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209 of 237 people found the following review helpful By Tp Mayne on 26 Oct. 2011
Format: Kindle Edition
As an avid tech news fan, and Steve admirer, I couldn't wait for the release and quickly finished the book in two days. Steve, not Isaacson, is the shining star and his life makes for a fascinating story regardless of who is telling it. Steve's accomplishments, boldness, twists and turns, wisdom, intelligence, abrasiveness and intuition all contribute to intriguing reading. However, how good a job did Isaacson do?

Isaacson's job was "fair" for a couple of reasons. On the plus side, Isaacson appeared mainly objective in describing Steve, which is an important and difficult task, giving the controversial nature of someone like Steve. Isaacson, reveals both Steve's brilliant and ugly sides (I was a bit skeptical Steve would insist on a biography only painting him in a positive light). It was great to see his human side and get an understanding of Steve's polarized personality.

However, it was a little frustrating how much Isaacson re-told of which was already out there. I knew much of what he wrote about Steve - elements of his business strategy, dealings and philosophies and the Apple products he helped create and market. Most of the book's contents I was aware of through watching his keynotes, AllThingsD interviews, Stanford address and reading the articles about him on Wired, Time and other tech news sites. In fact, Isaacson often used such sources which I found slightly disappointing - like getting second hand info. On the bright side, I have not noticed any contradiction in these sources with Isaacson's version of Steve - it's accurate.

Having said this, Isaacson does give a fair amount of novel insight into Steve's family life, relationships and younger years which is not readily available through other sources.
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1 of 1 people found the following review helpful By Dr. G. SPORTON on 9 Nov. 2014
Format: Kindle Edition Verified Purchase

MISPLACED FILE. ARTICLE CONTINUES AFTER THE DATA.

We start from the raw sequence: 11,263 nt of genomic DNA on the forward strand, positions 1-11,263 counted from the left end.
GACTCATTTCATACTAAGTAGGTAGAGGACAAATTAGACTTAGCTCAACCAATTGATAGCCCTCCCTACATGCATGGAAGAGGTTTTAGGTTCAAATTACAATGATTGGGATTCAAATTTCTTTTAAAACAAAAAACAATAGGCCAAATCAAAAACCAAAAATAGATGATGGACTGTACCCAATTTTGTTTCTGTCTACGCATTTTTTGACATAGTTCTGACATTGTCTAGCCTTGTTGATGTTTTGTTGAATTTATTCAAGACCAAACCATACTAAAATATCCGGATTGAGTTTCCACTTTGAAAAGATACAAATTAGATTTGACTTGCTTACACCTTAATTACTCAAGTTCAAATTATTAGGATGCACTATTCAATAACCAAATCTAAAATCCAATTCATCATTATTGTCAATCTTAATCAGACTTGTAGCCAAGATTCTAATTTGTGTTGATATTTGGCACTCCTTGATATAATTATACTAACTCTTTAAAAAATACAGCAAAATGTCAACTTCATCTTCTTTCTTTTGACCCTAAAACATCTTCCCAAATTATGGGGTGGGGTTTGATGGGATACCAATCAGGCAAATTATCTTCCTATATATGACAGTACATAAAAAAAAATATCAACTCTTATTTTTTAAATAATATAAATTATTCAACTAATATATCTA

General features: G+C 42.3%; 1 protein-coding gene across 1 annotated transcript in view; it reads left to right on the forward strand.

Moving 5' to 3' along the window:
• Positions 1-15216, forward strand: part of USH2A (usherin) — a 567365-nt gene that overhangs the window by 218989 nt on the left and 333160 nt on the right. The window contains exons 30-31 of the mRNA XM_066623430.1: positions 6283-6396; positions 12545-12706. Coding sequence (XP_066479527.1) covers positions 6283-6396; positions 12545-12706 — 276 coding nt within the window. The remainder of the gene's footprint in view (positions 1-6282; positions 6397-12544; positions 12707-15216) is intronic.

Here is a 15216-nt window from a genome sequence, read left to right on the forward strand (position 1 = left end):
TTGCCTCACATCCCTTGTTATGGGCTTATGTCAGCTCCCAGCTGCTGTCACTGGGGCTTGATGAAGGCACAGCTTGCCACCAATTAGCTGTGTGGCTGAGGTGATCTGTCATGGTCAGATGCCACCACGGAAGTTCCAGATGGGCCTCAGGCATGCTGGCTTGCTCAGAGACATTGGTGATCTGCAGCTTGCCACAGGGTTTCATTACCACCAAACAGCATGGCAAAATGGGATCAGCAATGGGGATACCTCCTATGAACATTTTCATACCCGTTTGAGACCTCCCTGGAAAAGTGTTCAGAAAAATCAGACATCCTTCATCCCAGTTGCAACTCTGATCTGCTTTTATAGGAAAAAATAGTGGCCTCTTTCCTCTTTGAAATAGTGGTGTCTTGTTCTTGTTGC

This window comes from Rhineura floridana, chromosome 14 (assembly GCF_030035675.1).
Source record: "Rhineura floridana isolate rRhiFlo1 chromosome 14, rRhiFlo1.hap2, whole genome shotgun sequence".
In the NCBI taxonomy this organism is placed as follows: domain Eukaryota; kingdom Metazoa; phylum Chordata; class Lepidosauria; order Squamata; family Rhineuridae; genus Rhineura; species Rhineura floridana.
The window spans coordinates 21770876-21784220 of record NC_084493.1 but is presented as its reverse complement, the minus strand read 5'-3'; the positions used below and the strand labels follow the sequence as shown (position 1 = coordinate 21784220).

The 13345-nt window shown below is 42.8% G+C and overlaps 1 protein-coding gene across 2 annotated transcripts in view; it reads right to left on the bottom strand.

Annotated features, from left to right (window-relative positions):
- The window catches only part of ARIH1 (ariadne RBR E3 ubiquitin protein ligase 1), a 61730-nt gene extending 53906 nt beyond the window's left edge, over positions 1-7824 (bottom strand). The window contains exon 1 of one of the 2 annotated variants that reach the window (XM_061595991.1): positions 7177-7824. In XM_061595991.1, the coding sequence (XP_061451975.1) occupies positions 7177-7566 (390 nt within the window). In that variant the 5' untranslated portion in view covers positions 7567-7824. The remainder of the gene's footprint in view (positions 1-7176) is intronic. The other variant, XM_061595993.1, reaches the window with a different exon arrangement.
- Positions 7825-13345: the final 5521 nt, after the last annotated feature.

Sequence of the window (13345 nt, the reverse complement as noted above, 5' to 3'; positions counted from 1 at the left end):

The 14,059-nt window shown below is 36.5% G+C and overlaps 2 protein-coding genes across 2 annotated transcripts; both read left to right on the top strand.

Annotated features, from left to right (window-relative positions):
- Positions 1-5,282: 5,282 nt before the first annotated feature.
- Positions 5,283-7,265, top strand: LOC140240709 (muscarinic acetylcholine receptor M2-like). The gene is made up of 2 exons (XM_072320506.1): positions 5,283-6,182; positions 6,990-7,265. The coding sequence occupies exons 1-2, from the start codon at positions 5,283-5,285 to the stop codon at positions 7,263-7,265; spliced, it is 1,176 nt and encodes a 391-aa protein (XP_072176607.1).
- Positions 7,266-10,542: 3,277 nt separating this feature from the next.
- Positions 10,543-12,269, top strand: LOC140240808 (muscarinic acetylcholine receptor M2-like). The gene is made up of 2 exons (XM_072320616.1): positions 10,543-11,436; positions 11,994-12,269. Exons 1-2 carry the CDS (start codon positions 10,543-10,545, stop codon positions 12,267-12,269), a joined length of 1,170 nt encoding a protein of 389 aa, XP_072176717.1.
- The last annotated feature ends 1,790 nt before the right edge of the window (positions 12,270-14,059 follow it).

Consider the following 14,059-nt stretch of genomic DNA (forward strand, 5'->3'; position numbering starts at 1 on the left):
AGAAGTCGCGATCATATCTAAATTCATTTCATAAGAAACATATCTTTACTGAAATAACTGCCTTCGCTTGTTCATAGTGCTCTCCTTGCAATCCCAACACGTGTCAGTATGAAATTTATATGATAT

There are times when the best form of defence is attack, and Jobs, whilst having a dubious record in all kinds of areas, cannot be thought of as anything less than a brilliant strategic thinker and probably the world's greatest salesman into the bargain. As such, when cancer looked like it might claim him early, he commissioned Walter Issacson to write the version of himself that he would wish on posterity. Issacson's Jobs is selfish, petulant and devoid of any redeeming features, and this of course, is the point. Jobs undoubtedly knew any future biographer would struggle to find anything edifying to say about him, and commissioning this book was his first shot at controlling the damage that time will inflict on his compromised legacy. If stealing is so wrong, as Jobs claimed in the development of iTunes, then why did he do so much of it? From friends, competitors, colleagues and girlfriends, Jobs' lack of a moral compass meant that such scruples were not for him, but for the customers he wanted to entice. The Zen buddhist in him did not apparently stir when telling colleagues young or old that their work was 's***', or that they were 'brain-dead', but was somehow quietly at work doing all those designs we really should attribute to Jonathan Ive (even bystanders like waiters or receptionists were insulted in this way: very Zen). The hypocrisy and callousness that produced some of the most vicious and controlling systems in the world also sold them to us in the form of freedom and counter-culture, which is what makes his lies quite so astonishingly outrageous, and this book certainly lays this out for us. He must have been absolutely ghastly.Read more ›